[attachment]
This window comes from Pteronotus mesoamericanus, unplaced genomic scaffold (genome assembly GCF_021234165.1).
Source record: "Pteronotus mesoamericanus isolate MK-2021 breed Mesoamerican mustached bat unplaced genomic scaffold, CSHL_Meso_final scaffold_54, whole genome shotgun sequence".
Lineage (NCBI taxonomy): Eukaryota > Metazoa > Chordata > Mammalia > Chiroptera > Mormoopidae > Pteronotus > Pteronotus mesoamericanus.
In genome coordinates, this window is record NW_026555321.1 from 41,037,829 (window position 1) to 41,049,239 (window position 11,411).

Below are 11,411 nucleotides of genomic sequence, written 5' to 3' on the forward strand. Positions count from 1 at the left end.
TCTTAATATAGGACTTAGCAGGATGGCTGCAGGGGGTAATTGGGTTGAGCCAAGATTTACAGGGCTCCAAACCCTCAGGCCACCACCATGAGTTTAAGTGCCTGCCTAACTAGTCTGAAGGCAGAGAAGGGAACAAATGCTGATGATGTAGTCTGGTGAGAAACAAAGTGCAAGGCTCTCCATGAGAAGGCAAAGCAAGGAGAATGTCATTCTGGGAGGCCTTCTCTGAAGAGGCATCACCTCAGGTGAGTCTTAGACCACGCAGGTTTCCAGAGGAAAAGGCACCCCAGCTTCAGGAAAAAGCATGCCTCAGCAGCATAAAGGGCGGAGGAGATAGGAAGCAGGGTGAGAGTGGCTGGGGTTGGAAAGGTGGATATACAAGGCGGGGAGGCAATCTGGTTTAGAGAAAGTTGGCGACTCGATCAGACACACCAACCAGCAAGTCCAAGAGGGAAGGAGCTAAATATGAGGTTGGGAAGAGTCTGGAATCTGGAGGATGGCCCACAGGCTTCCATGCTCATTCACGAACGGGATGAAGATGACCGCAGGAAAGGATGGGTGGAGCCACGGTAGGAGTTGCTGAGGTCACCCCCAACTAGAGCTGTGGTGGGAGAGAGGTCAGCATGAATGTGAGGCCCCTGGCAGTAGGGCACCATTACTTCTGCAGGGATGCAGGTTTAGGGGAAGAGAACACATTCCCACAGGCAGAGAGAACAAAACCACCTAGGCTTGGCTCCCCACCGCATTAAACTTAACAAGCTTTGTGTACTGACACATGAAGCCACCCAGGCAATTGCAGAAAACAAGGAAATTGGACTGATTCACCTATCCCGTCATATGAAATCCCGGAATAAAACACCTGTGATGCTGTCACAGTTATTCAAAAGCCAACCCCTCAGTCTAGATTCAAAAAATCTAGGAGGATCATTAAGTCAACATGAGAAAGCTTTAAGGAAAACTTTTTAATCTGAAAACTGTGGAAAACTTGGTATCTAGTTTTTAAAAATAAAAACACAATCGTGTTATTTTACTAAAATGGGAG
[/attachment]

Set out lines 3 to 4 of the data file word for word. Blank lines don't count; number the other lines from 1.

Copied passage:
Lineage (NCBI taxonomy): Eukaryota > Metazoa > Chordata > Mammalia > Chiroptera > Mormoopidae > Pteronotus > Pteronotus mesoamericanus.
In genome coordinates, this window is record NW_026555321.1 from 41,037,829 (window position 1) to 41,049,239 (window position 11,411).